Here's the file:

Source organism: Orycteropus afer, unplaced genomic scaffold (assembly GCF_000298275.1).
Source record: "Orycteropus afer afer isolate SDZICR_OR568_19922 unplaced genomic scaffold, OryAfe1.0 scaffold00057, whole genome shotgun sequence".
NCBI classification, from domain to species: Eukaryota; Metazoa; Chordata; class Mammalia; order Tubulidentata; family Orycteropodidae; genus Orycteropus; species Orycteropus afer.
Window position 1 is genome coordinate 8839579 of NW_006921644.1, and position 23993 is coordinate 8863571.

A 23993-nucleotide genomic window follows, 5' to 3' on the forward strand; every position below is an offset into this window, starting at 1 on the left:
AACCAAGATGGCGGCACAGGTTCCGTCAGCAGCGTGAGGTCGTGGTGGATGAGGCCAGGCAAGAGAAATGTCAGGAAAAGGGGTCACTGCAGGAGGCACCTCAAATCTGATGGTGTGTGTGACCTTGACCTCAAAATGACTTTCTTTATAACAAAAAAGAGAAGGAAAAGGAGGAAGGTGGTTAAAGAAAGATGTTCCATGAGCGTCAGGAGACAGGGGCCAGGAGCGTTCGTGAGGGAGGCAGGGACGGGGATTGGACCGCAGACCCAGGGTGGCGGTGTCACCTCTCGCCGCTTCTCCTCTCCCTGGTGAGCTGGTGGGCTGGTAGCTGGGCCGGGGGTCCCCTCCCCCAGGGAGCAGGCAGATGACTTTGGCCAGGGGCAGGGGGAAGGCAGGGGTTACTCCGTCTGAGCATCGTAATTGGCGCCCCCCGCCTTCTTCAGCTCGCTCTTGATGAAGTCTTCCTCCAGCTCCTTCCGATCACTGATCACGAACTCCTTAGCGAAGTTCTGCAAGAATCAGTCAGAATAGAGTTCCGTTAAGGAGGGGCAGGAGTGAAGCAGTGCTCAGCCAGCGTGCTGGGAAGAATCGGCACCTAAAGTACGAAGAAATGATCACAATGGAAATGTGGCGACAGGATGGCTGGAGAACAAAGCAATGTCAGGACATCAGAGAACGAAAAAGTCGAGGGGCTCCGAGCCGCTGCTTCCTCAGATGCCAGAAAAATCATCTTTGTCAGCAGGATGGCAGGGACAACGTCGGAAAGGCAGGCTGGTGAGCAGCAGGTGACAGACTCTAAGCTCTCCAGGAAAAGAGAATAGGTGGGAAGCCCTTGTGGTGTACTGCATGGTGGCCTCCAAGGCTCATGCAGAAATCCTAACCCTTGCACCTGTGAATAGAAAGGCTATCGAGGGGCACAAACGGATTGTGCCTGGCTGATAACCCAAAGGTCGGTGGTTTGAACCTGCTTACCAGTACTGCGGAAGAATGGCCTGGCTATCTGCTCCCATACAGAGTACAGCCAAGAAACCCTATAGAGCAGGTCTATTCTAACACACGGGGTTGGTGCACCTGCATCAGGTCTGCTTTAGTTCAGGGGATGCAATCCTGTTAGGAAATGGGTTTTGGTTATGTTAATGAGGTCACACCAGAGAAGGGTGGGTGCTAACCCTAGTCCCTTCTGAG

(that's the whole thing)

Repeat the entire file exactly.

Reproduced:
Source organism: Orycteropus afer, unplaced genomic scaffold (assembly GCF_000298275.1).
Source record: "Orycteropus afer afer isolate SDZICR_OR568_19922 unplaced genomic scaffold, OryAfe1.0 scaffold00057, whole genome shotgun sequence".
NCBI classification, from domain to species: Eukaryota; Metazoa; Chordata; class Mammalia; order Tubulidentata; family Orycteropodidae; genus Orycteropus; species Orycteropus afer.
Window position 1 is genome coordinate 8839579 of NW_006921644.1, and position 23993 is coordinate 8863571.

A 23993-nucleotide genomic window follows, 5' to 3' on the forward strand; every position below is an offset into this window, starting at 1 on the left:
AACCAAGATGGCGGCACAGGTTCCGTCAGCAGCGTGAGGTCGTGGTGGATGAGGCCAGGCAAGAGAAATGTCAGGAAAAGGGGTCACTGCAGGAGGCACCTCAAATCTGATGGTGTGTGTGACCTTGACCTCAAAATGACTTTCTTTATAACAAAAAAGAGAAGGAAAAGGAGGAAGGTGGTTAAAGAAAGATGTTCCATGAGCGTCAGGAGACAGGGGCCAGGAGCGTTCGTGAGGGAGGCAGGGACGGGGATTGGACCGCAGACCCAGGGTGGCGGTGTCACCTCTCGCCGCTTCTCCTCTCCCTGGTGAGCTGGTGGGCTGGTAGCTGGGCCGGGGGTCCCCTCCCCCAGGGAGCAGGCAGATGACTTTGGCCAGGGGCAGGGGGAAGGCAGGGGTTACTCCGTCTGAGCATCGTAATTGGCGCCCCCCGCCTTCTTCAGCTCGCTCTTGATGAAGTCTTCCTCCAGCTCCTTCCGATCACTGATCACGAACTCCTTAGCGAAGTTCTGCAAGAATCAGTCAGAATAGAGTTCCGTTAAGGAGGGGCAGGAGTGAAGCAGTGCTCAGCCAGCGTGCTGGGAAGAATCGGCACCTAAAGTACGAAGAAATGATCACAATGGAAATGTGGCGACAGGATGGCTGGAGAACAAAGCAATGTCAGGACATCAGAGAACGAAAAAGTCGAGGGGCTCCGAGCCGCTGCTTCCTCAGATGCCAGAAAAATCATCTTTGTCAGCAGGATGGCAGGGACAACGTCGGAAAGGCAGGCTGGTGAGCAGCAGGTGACAGACTCTAAGCTCTCCAGGAAAAGAGAATAGGTGGGAAGCCCTTGTGGTGTACTGCATGGTGGCCTCCAAGGCTCATGCAGAAATCCTAACCCTTGCACCTGTGAATAGAAAGGCTATCGAGGGGCACAAACGGATTGTGCCTGGCTGATAACCCAAAGGTCGGTGGTTTGAACCTGCTTACCAGTACTGCGGAAGAATGGCCTGGCTATCTGCTCCCATACAGAGTACAGCCAAGAAACCCTATAGAGCAGGTCTATTCTAACACACGGGGTTGGTGCACCTGCATCAGGTCTGCTTTAGTTCAGGGGATGCAATCCTGTTAGGAAATGGGTTTTGGTTATGTTAATGAGGTCACACCAGAGAAGGGTGGGTGCTAACCCTAGTCCCTTCTGAG